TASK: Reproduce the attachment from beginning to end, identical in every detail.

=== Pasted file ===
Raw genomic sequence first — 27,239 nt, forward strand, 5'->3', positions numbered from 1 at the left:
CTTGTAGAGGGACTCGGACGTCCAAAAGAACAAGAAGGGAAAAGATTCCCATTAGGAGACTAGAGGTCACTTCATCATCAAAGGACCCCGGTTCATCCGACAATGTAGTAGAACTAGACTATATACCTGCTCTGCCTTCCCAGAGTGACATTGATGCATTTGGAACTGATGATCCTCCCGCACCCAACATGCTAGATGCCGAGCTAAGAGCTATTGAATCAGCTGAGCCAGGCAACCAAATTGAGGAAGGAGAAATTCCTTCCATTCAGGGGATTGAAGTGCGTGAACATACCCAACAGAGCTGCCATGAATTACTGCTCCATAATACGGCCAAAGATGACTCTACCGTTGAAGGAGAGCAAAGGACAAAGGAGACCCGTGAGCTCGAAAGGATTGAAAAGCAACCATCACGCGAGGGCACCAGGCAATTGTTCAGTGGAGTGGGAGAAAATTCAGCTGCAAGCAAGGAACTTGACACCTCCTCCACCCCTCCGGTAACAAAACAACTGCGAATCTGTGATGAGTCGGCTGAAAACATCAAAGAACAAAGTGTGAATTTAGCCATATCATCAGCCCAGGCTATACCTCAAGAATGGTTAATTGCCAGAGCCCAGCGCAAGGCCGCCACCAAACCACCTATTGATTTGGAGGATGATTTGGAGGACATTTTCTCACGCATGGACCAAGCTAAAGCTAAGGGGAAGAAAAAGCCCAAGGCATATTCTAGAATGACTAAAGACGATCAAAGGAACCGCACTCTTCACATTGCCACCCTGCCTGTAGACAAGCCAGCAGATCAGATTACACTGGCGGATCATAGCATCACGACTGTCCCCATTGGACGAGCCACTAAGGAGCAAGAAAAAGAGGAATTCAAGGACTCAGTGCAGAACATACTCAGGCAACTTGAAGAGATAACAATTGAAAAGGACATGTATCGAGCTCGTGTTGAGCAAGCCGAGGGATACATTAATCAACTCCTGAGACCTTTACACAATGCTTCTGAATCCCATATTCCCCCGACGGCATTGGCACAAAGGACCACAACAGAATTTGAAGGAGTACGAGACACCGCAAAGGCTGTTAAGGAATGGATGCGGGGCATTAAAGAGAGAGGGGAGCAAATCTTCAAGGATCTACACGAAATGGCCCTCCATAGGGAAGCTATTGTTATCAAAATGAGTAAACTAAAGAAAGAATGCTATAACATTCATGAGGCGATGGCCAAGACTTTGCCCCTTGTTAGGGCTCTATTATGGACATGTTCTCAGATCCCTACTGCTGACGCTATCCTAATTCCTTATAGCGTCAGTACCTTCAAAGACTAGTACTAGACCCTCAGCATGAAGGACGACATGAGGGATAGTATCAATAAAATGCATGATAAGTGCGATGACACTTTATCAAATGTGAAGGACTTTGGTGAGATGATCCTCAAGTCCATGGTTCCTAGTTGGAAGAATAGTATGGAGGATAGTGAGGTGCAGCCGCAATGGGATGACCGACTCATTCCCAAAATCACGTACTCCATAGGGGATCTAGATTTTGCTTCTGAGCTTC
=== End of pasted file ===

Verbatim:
Raw genomic sequence first — 27,239 nt, forward strand, 5'->3', positions numbered from 1 at the left:
CTTGTAGAGGGACTCGGACGTCCAAAAGAACAAGAAGGGAAAAGATTCCCATTAGGAGACTAGAGGTCACTTCATCATCAAAGGACCCCGGTTCATCCGACAATGTAGTAGAACTAGACTATATACCTGCTCTGCCTTCCCAGAGTGACATTGATGCATTTGGAACTGATGATCCTCCCGCACCCAACATGCTAGATGCCGAGCTAAGAGCTATTGAATCAGCTGAGCCAGGCAACCAAATTGAGGAAGGAGAAATTCCTTCCATTCAGGGGATTGAAGTGCGTGAACATACCCAACAGAGCTGCCATGAATTACTGCTCCATAATACGGCCAAAGATGACTCTACCGTTGAAGGAGAGCAAAGGACAAAGGAGACCCGTGAGCTCGAAAGGATTGAAAAGCAACCATCACGCGAGGGCACCAGGCAATTGTTCAGTGGAGTGGGAGAAAATTCAGCTGCAAGCAAGGAACTTGACACCTCCTCCACCCCTCCGGTAACAAAACAACTGCGAATCTGTGATGAGTCGGCTGAAAACATCAAAGAACAAAGTGTGAATTTAGCCATATCATCAGCCCAGGCTATACCTCAAGAATGGTTAATTGCCAGAGCCCAGCGCAAGGCCGCCACCAAACCACCTATTGATTTGGAGGATGATTTGGAGGACATTTTCTCACGCATGGACCAAGCTAAAGCTAAGGGGAAGAAAAAGCCCAAGGCATATTCTAGAATGACTAAAGACGATCAAAGGAACCGCACTCTTCACATTGCCACCCTGCCTGTAGACAAGCCAGCAGATCAGATTACACTGGCGGATCATAGCATCACGACTGTCCCCATTGGACGAGCCACTAAGGAGCAAGAAAAAGAGGAATTCAAGGACTCAGTGCAGAACATACTCAGGCAACTTGAAGAGATAACAATTGAAAAGGACATGTATCGAGCTCGTGTTGAGCAAGCCGAGGGATACATTAATCAACTCCTGAGACCTTTACACAATGCTTCTGAATCCCATATTCCCCCGACGGCATTGGCACAAAGGACCACAACAGAATTTGAAGGAGTACGAGACACCGCAAAGGCTGTTAAGGAATGGATGCGGGGCATTAAAGAGAGAGGGGAGCAAATCTTCAAGGATCTACACGAAATGGCCCTCCATAGGGAAGCTATTGTTATCAAAATGAGTAAACTAAAGAAAGAATGCTATAACATTCATGAGGCGATGGCCAAGACTTTGCCCCTTGTTAGGGCTCTATTATGGACATGTTCTCAGATCCCTACTGCTGACGCTATCCTAATTCCTTATAGCGTCAGTACCTTCAAAGACTAGTACTAGACCCTCAGCATGAAGGACGACATGAGGGATAGTATCAATAAAATGCATGATAAGTGCGATGACACTTTATCAAATGTGAAGGACTTTGGTGAGATGATCCTCAAGTCCATGGTTCCTAGTTGGAAGAATAGTATGGAGGATAGTGAGGTGCAGCCGCAATGGGATGACCGACTCATTCCCAAAATCACGTACTCCATAGGGGATCTAGATTTTGCTTCTGAGCTTC